As to long-term effects of nicotine … I don’t have facts and figures at my disposal; I’m not an expert in physiology, but I have done extensive reading. Your body will bounce back. It will bounce back fast or slow depending on how much you’ve been used to, how easily you can effect the change of habit, and how much other issues you might have contribute.

Diet. Metabolism. Mental outlook. Fitness level. These things are all interrelated.

They say if you quit smoking it takes approximately 2 years for your lungs to fully recover, but that most people who are otherwise healthy can get back 99% of their lung function. Sounds good right?

But is that equally true of someone who has been smoking for 30 years? Or someone who has had severe bronchitis chronically, or pnuemonia? My guess is not so much. There are variables. Generally though, the body has a tremendous ability to adapt. That’s in fact what PE is based on.

You go off the cigarettes the physical addition to nicotine leaves your body in three days (the psychological habit is the real bear). After three months or so your lungs begin to clear in earnest.

But, concerning your question, my guess, and it’s a guess, is it’s the time that the nicotine is finally clear of system, when you would no longer find it in your blood if they tested you for it, is when the vasoconstriction would likely end. As to the long lasting after effects - depends on what you’re doing. Did you quit smoking and take up running? Are you eating better? Are you eating more garlic? Are you taking fish oil supplements? L-Arginine? What else is in the mix?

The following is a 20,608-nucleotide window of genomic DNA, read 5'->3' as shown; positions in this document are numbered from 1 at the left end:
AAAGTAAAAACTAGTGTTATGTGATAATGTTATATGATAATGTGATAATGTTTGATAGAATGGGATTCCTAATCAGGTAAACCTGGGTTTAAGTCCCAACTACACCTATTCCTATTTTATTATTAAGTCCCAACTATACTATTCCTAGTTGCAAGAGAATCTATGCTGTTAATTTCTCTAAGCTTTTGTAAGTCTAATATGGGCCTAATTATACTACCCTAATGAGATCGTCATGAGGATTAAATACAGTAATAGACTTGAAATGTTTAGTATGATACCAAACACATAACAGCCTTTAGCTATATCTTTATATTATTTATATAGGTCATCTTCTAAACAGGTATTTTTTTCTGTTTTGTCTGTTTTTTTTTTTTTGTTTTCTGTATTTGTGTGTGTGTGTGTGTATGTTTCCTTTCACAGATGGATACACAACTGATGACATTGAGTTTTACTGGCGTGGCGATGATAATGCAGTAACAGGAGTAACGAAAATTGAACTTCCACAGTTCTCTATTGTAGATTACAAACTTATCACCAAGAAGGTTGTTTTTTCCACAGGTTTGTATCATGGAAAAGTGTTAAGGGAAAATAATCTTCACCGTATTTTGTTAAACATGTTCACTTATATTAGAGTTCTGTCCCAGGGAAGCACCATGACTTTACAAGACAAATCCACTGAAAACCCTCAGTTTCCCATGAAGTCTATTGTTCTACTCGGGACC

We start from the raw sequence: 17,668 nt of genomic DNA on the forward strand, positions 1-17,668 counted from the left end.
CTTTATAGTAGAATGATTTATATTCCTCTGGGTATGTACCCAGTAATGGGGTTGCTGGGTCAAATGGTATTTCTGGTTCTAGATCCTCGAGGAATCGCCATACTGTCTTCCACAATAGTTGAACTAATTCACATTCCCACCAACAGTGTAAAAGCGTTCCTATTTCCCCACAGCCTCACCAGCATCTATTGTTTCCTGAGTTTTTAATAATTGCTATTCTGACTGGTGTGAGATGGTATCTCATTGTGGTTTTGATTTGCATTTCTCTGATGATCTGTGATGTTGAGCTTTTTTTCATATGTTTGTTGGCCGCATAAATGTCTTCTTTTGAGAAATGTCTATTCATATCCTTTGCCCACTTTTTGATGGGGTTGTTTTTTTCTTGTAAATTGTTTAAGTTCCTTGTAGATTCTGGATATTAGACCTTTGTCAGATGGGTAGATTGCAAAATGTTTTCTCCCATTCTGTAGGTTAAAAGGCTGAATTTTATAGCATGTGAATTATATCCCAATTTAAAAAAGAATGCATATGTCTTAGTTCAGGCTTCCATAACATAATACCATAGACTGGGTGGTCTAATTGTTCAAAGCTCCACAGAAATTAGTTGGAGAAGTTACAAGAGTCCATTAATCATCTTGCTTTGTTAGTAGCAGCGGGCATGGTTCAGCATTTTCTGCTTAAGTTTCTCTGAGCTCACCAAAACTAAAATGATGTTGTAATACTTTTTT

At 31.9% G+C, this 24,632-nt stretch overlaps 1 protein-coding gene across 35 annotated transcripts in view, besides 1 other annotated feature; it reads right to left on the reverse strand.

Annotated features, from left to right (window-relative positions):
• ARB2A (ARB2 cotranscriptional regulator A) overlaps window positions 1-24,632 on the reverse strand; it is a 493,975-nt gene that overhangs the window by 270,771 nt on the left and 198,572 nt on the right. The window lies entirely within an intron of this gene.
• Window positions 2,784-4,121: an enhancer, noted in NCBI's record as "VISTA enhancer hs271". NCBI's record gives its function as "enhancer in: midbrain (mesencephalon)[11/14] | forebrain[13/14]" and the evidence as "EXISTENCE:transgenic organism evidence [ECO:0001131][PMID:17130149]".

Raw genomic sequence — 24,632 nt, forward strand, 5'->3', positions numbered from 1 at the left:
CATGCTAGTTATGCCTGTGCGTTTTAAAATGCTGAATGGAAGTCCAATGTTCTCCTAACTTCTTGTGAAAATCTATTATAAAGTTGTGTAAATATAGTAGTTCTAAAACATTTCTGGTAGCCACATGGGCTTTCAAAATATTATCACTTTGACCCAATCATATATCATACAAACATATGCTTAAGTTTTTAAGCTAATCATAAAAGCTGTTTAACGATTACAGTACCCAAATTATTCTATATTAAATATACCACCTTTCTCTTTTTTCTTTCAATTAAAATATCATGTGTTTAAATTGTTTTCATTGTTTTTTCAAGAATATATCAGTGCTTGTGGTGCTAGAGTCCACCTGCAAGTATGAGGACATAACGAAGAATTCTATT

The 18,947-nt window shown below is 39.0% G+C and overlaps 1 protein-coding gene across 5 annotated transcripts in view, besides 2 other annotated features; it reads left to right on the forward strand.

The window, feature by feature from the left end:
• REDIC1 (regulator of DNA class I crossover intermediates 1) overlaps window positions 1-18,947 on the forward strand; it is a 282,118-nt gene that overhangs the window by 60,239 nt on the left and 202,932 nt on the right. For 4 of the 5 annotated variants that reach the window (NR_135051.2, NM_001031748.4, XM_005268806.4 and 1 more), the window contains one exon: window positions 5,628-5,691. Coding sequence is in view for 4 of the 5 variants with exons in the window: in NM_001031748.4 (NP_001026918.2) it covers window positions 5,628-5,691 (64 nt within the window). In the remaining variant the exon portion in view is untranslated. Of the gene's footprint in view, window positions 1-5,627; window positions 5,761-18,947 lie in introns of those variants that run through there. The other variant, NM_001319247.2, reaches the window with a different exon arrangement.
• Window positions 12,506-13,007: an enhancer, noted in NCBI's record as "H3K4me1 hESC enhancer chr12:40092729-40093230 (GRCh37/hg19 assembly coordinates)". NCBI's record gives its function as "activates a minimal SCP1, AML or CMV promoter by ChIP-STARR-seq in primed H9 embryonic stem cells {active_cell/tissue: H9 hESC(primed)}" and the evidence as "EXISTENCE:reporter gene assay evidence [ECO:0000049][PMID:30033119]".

Your body will adapt faster and shed the ill effects sooner depending on the balance of good habits vs. bad habits.

But caffeine is a vasoconstrictor and does dehydrate you. Reason: caffeine stays in your system longer than the water delivering it in the coke or cup of coffee.


Before: I'd like to show you something I'm very proud of, but you'll have to move real close.

After: I'd like to show you something I'm very proud of, but you guys in the front row will have to stand back.

God gave men both a penis and a brain, but unfortunately not enough blood supply to run both at the same time. - Robin Williams (:


Last edited by Mr. Happy : 08-25-2006 at .

Originally Posted by Davey Cockett
I’d be missing out on serious antioxidants which coffee is insanely rich in.

Defend this.

What antioxidants is coffee rich in exactly?


Before: I'd like to show you something I'm very proud of, but you'll have to move real close.

After: I'd like to show you something I'm very proud of, but you guys in the front row will have to stand back.

God gave men both a penis and a brain, but unfortunately not enough blood supply to run both at the same time. - Robin Williams (:

I had to add one more message and cheat my way up to a 20 post count :)

Because I think that once you reach 20 you can get an avatar.

Anyway I having reread those articles I just posted about coffee I may cut my cups of coffee to 1-2 cups of caffinated coffee but as many decaffeinated coffee cups as I want. Coffee = Health food

Edit: Bah I was wrong about the post count.